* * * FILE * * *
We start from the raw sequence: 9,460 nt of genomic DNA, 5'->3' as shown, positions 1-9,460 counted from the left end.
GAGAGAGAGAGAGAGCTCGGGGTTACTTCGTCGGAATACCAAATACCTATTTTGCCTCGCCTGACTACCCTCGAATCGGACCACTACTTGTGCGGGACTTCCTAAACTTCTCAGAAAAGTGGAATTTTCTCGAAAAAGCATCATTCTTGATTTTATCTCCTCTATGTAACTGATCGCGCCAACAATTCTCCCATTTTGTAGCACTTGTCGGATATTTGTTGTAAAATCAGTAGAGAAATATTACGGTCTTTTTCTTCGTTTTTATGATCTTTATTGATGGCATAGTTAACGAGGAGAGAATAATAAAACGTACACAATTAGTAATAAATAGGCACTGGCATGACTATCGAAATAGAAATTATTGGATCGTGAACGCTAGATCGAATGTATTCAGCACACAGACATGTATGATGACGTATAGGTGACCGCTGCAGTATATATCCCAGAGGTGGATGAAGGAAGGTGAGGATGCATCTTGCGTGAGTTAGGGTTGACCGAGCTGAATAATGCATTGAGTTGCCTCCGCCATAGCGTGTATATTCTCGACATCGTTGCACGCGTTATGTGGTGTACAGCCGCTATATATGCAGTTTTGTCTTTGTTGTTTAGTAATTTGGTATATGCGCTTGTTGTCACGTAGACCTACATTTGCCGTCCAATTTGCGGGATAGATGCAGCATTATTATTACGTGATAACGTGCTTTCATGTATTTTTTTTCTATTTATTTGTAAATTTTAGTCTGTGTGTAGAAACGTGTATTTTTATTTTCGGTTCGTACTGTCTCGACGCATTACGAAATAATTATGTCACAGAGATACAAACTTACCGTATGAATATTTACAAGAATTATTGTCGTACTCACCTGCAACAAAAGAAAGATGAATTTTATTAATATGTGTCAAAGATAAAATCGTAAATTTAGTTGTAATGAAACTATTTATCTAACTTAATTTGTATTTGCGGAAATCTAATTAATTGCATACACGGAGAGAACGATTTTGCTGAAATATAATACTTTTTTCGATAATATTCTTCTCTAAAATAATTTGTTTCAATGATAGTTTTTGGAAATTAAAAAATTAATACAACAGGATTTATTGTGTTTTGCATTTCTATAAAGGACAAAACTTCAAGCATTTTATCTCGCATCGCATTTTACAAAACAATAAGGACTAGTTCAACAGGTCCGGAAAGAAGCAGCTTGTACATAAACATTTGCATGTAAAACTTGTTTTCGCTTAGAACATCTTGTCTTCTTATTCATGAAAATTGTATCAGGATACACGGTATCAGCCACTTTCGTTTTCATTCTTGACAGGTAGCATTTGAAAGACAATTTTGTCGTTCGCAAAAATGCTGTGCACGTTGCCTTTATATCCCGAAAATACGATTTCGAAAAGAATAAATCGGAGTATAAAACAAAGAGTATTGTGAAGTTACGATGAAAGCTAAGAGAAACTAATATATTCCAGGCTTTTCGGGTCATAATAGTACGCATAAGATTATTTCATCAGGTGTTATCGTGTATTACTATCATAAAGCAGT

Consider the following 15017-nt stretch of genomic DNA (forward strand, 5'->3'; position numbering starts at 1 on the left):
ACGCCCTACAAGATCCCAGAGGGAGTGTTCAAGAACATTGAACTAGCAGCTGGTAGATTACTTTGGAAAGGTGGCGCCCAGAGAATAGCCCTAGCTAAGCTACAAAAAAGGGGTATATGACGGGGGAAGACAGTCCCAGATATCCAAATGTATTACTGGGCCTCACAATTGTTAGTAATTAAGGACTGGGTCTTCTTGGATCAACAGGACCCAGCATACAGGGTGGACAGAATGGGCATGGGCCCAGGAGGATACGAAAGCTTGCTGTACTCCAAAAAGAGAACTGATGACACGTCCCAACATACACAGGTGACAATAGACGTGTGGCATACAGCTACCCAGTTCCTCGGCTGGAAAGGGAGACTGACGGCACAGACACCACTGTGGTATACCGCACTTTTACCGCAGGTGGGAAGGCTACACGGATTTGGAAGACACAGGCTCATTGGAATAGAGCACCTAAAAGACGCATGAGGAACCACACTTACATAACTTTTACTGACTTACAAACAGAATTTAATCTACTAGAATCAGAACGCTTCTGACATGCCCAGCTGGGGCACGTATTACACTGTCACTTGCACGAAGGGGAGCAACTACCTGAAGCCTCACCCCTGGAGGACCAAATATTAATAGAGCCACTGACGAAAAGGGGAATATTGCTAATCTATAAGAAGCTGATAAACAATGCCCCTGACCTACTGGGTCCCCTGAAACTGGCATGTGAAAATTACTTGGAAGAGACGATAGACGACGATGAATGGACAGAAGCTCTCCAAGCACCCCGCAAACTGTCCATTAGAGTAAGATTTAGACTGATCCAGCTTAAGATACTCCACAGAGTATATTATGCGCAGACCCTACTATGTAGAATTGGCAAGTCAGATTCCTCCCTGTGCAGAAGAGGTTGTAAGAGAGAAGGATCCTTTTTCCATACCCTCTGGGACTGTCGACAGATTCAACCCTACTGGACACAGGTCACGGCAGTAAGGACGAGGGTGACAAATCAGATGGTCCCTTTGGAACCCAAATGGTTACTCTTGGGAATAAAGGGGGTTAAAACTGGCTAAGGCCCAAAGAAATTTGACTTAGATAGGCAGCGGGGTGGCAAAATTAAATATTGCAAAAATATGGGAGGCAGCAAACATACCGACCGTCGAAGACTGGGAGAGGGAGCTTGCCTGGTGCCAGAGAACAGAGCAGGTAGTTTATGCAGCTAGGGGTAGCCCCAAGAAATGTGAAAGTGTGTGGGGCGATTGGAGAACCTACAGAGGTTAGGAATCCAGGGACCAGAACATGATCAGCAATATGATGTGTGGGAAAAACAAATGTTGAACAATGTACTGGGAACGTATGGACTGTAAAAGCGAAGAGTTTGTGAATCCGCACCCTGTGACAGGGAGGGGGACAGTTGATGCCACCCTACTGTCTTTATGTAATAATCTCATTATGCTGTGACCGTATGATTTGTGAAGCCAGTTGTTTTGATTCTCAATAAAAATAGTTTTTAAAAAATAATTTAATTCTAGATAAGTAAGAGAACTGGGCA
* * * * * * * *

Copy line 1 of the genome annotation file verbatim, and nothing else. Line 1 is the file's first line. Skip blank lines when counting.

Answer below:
We start from the raw sequence: 9,460 nt of genomic DNA, 5'->3' as shown, positions 1-9,460 counted from the left end.